The University of Arizona

The political ecology of late South American pastoralism: an Andean perspective A.D. 1,000-1,615

Jennifer L. Grant, Kevin Lane


Prehispanic South American pastoralism has a long and rich, though often understudied, trajectory. In this paper, we analyze the transition from a generalized to a specialized pastoralism at two geographical locations in the Andes: Antofagasta de la Sierra, Southern Argentina Puna, and the Ancash Highlands, Peruvian North-central Puna. Although at opposite ends of the Andes this herding specialization commences during the same moment in time, A.D. 600-1,000, suggesting that a similar process was at work in both areas. Moreover, this was a process that was irrevocably tied to the coeval development of specialized highland agriculture. From a perspective of political ecology and structuration theory we emphasis the time-depth and importance that Andean pastoralism had in shaping highland landscapes. Taking into consideration risk-management theory, ecology and environment as crucial factors in the development of a specialized pastoralism we nevertheless emphasis the importance of the underlying human decisions that drove this process. Based broadly within the field of political ecology we therefore emphasize how human agency and structure impacted on these landscapes, society and animal husbandry. Our article covers such aspects as the human and animal use of resource areas, settlement location, herding patterns, selective breeding, and human-induced alterations to pasturage.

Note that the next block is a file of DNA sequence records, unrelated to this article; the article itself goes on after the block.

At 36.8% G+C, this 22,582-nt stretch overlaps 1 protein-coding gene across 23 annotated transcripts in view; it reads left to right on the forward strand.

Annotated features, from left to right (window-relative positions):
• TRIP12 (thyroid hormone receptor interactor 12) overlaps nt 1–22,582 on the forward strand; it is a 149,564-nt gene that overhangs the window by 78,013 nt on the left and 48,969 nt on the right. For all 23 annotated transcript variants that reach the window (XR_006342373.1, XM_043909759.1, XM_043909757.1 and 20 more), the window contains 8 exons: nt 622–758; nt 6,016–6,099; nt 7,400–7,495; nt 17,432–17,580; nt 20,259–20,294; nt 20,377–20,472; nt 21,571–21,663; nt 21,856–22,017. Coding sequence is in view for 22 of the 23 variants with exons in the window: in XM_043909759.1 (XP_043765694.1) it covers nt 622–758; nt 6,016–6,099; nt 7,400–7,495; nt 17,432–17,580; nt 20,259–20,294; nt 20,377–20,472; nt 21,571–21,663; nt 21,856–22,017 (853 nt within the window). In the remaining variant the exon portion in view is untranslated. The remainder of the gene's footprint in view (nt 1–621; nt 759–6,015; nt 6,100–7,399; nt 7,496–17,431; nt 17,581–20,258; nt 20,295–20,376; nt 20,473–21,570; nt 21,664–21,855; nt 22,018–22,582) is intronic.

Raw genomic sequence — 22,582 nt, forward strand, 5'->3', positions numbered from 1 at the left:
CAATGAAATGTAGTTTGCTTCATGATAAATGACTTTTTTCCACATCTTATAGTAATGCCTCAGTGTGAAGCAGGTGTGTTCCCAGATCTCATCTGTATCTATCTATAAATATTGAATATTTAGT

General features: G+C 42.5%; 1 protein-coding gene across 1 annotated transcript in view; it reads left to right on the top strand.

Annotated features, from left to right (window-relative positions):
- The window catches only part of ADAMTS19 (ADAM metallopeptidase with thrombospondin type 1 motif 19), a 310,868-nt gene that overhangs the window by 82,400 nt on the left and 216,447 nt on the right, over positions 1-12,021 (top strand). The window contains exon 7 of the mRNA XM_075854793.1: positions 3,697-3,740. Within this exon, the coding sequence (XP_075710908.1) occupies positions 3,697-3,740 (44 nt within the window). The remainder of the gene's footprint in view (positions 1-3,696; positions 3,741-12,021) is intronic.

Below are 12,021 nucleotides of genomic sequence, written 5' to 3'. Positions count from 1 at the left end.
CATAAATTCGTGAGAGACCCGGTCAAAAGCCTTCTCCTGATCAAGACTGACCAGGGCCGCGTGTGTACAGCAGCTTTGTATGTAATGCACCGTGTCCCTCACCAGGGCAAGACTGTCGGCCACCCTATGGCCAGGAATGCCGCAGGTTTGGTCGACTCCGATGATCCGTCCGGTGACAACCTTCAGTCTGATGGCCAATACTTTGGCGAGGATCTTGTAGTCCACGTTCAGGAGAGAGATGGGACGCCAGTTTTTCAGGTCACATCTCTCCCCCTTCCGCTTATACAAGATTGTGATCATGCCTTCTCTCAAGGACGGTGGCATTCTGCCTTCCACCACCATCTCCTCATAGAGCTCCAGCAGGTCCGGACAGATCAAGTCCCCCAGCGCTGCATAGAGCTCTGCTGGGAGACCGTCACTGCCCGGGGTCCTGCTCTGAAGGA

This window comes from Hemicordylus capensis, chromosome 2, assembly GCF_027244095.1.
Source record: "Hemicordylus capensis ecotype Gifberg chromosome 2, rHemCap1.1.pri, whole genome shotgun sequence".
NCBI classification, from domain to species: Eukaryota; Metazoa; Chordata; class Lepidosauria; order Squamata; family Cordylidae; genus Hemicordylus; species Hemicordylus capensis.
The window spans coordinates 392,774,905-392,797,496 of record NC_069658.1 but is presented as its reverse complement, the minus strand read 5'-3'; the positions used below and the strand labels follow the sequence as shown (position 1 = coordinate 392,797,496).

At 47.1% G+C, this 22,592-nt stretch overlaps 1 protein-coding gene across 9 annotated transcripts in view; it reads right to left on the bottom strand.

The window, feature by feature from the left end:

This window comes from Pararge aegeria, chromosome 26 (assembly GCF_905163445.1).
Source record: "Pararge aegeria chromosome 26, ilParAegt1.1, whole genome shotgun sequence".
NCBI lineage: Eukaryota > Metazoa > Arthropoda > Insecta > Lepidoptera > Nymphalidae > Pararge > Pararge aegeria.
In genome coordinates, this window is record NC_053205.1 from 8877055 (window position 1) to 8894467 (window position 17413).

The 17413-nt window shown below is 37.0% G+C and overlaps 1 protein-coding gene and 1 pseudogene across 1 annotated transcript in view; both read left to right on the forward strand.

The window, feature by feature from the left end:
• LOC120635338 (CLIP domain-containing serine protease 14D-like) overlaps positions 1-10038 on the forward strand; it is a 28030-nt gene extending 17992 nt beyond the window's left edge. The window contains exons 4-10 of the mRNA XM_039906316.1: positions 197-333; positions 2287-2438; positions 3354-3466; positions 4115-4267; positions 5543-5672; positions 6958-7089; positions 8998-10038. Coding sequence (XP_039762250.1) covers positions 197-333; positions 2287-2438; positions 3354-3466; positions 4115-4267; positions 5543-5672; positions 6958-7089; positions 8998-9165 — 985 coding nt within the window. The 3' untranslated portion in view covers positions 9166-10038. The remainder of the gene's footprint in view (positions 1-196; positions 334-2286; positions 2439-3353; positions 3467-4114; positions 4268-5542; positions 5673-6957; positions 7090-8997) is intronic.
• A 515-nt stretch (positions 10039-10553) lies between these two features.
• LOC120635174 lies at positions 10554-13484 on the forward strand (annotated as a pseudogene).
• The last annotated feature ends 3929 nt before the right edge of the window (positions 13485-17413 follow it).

Keywords: Andes, pastoralism, political ecology, Southern Andes, Central Andes

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